Maher new rule- masculinity brave sports guns

Last night, Bill Maher closed the show with a funny but fascinating and maybe poignant monologue. Masculinity, sports, the military, and guns, but I’m particularly interested in his take on why so many males are behaving and feeling irrelevant.

20130128-210516.jpg( moviemash )
While popular culture continues to tell us woman are oppressed it is males I see floundering with their roles and sexual identity. Now I’m not disregarding horrors like rape or domestic violence, nor issues like equity or fair pay but I believe that gender bias is largely a myth driven by media embedded too deep in a politically greedy white male Washington DC. In my world, the only place women are under represented is political office. From my armchair, I see a culture of men ( and boys ) quite unwell and acting out with dysfunctional behaviour and following questionable values. Bill Maher is an entertainer but his monologue raises some questions about many of my male counterparts.

And finally, New Rule: America needs to show it’s the home of the brave by acting like it. Did you know that the defense budget of the United States is bigger than the defense budgets of the next 13 countries combined? Most of whom are allies, and none of whom are enemies.
So let me ask you. If a guy on your block was so frightened of non-existent prowlers that he spent all his resources on alarm systems and guns and cameras, so much so that he didn’t even have enough money to maintain his home or send his kids to college, would you call him brave? (audience applause)

Well, tonight I’d like to take a few minutes to try and answer that question, and find out just how we became such a nation of dickless armchair warriors. Starting with the story of the football hero who last night attempted to explain himself to Katie Couric. And even after years of taking vicious hits to the head, still answered her questions better than Sarah Palin did.

But what puzzles me is not the scandal of whether he lied, but the relationship itself. Oh sure, what Manti had sounds attractive — a time-consuming virtual relationship where you get to talk endlessly with your girlfriend without those annoying breaks for sex. But doesn’t it say something about the state of our manhood, that this primal warrior never even had sex? Because his “girlfriend” only existed in fairyland.

And sadder still, why was this dumb jock such a hero to so many men in the first place? Grown ass men who were let down by him. (makes crying motion) Red-blooded American males whose mood on Saturdays is dependent on how well a 20-year-old kid tackles a 19-year-old kid. Middle-aged guys who wear replica jerseys with the name and number of their favorite boyfriend — I mean, player. Guys who get in fights with other guys in other replica jerseys over whose 20-year-old is better.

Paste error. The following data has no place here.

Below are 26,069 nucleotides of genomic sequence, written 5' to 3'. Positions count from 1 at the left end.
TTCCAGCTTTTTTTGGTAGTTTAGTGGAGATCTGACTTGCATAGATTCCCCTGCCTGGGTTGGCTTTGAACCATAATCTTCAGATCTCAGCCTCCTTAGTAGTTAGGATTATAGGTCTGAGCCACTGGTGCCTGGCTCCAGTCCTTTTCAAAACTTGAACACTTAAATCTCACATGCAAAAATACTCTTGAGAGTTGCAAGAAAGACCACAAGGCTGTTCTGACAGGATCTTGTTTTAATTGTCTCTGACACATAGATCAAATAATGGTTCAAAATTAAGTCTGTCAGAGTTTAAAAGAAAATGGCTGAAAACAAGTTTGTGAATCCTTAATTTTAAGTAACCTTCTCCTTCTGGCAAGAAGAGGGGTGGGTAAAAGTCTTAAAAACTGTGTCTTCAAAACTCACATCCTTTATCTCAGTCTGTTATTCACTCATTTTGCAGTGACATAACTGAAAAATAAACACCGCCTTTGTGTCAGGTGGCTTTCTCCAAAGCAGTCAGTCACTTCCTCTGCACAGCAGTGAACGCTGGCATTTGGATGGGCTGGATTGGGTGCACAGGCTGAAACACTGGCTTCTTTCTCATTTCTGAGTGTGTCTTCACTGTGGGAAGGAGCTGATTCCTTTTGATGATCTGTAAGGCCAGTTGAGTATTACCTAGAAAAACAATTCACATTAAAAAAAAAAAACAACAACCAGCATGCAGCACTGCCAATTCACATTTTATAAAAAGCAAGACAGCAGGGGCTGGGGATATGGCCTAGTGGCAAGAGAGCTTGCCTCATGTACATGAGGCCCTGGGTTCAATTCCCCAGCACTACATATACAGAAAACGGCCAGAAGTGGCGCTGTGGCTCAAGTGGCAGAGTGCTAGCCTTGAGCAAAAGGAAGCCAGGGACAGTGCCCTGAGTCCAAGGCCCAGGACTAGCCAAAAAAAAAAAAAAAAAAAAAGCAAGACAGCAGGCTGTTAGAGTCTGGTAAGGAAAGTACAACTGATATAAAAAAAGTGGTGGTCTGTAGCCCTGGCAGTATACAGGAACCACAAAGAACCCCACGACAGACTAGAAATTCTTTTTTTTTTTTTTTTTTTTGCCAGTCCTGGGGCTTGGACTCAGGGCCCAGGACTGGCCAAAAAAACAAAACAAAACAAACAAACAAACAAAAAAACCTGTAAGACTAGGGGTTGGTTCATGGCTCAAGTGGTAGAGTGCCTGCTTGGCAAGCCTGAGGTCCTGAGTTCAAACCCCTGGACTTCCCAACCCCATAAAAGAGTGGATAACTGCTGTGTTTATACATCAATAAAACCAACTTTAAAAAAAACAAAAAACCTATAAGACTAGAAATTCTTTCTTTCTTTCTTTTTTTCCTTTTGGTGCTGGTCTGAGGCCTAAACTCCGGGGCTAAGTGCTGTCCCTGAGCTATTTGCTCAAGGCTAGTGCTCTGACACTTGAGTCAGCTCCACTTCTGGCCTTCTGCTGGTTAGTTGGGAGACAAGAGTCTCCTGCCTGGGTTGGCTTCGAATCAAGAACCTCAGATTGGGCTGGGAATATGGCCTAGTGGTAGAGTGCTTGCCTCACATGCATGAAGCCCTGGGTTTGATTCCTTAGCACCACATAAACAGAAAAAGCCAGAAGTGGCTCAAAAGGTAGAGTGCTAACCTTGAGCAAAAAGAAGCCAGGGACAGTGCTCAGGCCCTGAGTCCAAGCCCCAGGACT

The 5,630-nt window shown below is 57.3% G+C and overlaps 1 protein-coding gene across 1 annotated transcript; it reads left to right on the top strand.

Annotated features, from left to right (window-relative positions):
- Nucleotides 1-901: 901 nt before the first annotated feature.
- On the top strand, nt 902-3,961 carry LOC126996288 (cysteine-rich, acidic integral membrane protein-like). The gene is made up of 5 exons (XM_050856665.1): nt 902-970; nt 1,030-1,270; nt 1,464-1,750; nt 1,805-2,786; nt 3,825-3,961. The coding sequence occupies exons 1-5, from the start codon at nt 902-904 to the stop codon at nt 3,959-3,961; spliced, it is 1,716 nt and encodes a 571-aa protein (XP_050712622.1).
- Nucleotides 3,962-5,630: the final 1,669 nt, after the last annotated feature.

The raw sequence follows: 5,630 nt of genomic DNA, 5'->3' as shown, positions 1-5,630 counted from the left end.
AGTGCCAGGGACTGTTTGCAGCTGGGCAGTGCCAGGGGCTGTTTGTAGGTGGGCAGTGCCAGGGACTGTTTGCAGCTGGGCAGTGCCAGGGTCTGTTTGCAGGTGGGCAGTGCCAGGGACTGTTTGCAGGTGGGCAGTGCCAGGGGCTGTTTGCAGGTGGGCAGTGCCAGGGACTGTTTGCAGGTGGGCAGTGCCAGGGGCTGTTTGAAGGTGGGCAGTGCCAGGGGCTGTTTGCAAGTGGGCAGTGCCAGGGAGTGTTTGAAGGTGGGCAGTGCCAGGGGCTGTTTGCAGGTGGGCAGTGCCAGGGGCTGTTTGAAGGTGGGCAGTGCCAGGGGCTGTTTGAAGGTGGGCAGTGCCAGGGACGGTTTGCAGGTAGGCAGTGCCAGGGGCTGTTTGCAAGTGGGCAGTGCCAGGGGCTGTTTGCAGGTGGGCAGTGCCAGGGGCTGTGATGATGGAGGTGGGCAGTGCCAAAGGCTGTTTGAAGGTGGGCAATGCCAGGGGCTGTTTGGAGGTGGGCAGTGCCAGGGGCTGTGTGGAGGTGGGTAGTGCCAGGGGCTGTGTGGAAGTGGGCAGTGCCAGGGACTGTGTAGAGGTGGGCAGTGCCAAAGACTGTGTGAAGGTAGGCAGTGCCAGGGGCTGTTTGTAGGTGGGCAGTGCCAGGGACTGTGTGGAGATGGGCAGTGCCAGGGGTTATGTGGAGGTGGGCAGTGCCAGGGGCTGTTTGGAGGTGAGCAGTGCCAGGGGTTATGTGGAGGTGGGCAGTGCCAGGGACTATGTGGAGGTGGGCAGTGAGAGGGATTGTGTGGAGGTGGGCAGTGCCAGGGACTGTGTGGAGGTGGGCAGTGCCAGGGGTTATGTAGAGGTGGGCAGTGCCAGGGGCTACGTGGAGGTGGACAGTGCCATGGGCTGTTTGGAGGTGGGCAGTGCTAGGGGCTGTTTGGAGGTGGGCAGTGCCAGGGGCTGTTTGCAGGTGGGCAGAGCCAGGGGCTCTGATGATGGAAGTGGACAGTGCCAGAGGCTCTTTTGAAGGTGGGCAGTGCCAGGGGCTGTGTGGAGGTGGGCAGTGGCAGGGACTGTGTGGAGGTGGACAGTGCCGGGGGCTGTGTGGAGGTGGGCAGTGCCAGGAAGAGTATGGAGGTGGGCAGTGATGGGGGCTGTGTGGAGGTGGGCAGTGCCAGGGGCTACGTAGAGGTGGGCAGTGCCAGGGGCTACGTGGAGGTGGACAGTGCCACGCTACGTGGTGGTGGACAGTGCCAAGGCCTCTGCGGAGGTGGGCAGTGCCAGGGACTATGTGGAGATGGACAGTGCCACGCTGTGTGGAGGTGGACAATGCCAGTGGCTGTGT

Is the relationship American men have with their sports heroes really any less weird than the one Manti had with his “girlfriend”? Guys sitting on the couch all day, watching some figures on a screen toss around a dot? You’re not a fan; you’re a cat! (audience applause)

The problem of our masculinity is apparently so acute that the pharmaceutical companies are now selling a pill to remedy a new affliction called “Low-T”, or low testosterone. The symptoms being: moodiness, a reduced sex drive, and extra hair growing around your vagina. (audience laughter)

I mean, Christ, first they invented boner pills for men who wanted to fuck but couldn’t, and now we need a pill to make you want to fuck in the first place! Yes, I think men are in trouble when you have to juice like Lance Armstrong just to get through your anniversary.

And I think it’s because a lot of men today just aren’t feeling all that… useful. They did in the days of hunter-gatherers, but in today’s society, women do the hunting and the gathering — it’s called shopping. And the men, for most of us, the most masculine thing we do all day is pee standing up.

And that’s why we wind up idolizing other men who do the masculine things we’re not doing: football players, soldiers, action stars who solve every problem with violence, tough guys who start wars for no reason, generals who conquer rag-tag armies from third world countries. These are the vessels of our outsourced masculinity.

Why do men collect guns? You know, former Georgia Senator Zell Miller once said, “I’ve got more guns than I need, but not as many as I want.” Well, the Pentagon is just Zell Miller on a larger scale with shoes on. It has more guns than it needs, but not as many as it wants.

And I know some of you out there are saying, oh, that’s some liberal bullshit right there, calling guns a replacement for testosterone. But if that’s not true, how come as a man gets older, his gun always get bigger?

(Bill Maher

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